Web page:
The latest advancement in power tools is the use of brushless motors. But what exactly is a brushless motor, and what are its benefits? To fully understand this new technology, let’s take a quick look at the existing technology: brushed motors.
In a typical electric motor, there are permanent magnets (stator) on the outside, and a spinning armature (rotor) on the inside.
The rotor contains an electromagnet. When electricity passes through the electromagnet, it creates a magnetic field inside the rotor that attracts and repels the permanent magnets in the stator. However, to make the motor spin 360°, it’s necessary to change the polarity of the electromagnet, and that’s accomplished by a pair of brushes.
Motor brushes aren’t brushes at all, but small blocks of carbon connected to a compression spring. The brushes press against spinning electrodes attached to the rotor. As the electromagnet spins, the brushes change the magnetic polarity.
Brushed motors are reliable, relatively efficient and inexpensive to manufacture, but they have distinct limitations. First, carbon brushes eventually wear out and must be replaced. As the motor runs, the brushes are constantly breaking and then making electrical contact, which produces sparking and noise.
The friction caused by the brushes rubbing against the spinning rotor makes the motor run hotter. And brushes limit the ultimate top-end speed of the motor. For these reasons and others, major tool manufacturers, including Rockwell, have introduced brushless motors to their line of portable power tools.
In a brushless motor, there are no brushes of any kind and the motor itself is turned inside out: the permanent magnets are moved to the rotor, and the electromagnets are connected to the stator. Then, in place of brushes, a computer, connected to high-power transistors, charges the electromagnets as the motor turns.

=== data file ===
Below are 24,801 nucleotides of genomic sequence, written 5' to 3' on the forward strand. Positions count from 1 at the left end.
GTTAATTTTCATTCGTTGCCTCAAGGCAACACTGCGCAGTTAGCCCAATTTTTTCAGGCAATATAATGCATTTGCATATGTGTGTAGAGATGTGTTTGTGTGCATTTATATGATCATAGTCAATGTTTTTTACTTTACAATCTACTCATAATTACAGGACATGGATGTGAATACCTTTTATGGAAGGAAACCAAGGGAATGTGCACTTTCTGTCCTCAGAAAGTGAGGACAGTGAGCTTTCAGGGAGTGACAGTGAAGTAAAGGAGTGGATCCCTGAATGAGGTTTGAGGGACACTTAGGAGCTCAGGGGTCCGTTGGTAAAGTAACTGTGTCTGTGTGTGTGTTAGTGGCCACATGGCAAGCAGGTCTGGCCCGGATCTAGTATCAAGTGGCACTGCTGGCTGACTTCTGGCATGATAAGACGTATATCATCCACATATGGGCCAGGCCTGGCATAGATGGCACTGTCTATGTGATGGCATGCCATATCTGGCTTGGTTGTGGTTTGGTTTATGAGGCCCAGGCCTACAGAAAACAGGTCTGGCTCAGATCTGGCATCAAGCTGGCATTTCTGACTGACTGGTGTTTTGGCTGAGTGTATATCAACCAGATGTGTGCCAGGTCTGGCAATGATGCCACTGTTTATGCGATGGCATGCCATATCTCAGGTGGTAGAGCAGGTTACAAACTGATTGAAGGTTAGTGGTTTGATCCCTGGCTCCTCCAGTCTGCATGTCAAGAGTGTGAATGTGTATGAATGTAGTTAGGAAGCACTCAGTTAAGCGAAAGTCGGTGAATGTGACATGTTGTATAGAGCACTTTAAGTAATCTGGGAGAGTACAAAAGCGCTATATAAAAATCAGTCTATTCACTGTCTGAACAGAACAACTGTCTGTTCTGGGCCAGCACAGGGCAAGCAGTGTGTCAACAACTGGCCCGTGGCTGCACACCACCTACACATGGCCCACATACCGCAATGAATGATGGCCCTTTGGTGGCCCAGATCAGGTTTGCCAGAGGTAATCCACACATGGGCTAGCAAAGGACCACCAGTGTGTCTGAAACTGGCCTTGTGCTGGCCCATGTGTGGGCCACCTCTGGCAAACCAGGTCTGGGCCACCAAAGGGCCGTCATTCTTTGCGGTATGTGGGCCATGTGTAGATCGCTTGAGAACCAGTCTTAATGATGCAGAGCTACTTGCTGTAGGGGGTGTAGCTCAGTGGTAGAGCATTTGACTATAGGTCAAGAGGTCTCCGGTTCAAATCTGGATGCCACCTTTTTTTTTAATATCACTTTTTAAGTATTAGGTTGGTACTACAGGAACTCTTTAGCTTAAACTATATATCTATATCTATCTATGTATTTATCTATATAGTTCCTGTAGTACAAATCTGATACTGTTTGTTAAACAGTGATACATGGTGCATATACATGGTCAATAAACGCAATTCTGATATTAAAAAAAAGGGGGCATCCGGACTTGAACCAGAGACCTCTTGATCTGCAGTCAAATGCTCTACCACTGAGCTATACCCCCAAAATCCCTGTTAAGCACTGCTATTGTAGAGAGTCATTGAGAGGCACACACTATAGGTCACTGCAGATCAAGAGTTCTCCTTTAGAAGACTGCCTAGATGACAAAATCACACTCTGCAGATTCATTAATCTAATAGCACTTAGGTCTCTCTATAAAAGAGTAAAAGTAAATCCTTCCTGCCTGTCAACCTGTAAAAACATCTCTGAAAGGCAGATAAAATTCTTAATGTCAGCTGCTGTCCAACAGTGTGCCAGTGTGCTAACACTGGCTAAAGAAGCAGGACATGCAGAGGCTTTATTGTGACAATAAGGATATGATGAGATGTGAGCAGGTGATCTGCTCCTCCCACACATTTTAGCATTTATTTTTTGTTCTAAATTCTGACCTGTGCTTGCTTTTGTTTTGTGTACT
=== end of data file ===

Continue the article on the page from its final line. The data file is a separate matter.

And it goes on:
There are many advantages of a brushless motor including, no brushes to wear out or replace, the motor runs quieter and cooler, no electrical sparking, and runtime for cordless tools is increased up to 50% over a comparable brushed motor.
Also, because a brushless motor is electronically controlled, it delivers the precise amount of power needed for the job. For example, the motor can sense whether you’re drilling 1/8-in.-dia. hole in drywall or a 2-in.-dia. hole in a steel door, and then deliver the correct amount of torque (power). In contrast, brushed motors run at top speed regardless of the job.
Okay, at this point I’m sure you’re thinking that brushless motors are just too fabulous; there must be a catch. Well, there’s no catch exactly, but brushless motors do have one slight drawback: They’re considerably more expensive to build than traditional brushed motors. However, the initial cost is often recouped through the tool’s greater efficiency and longer life.
Learn more about the Rockwell Brushless line-up at Rockwelltools.com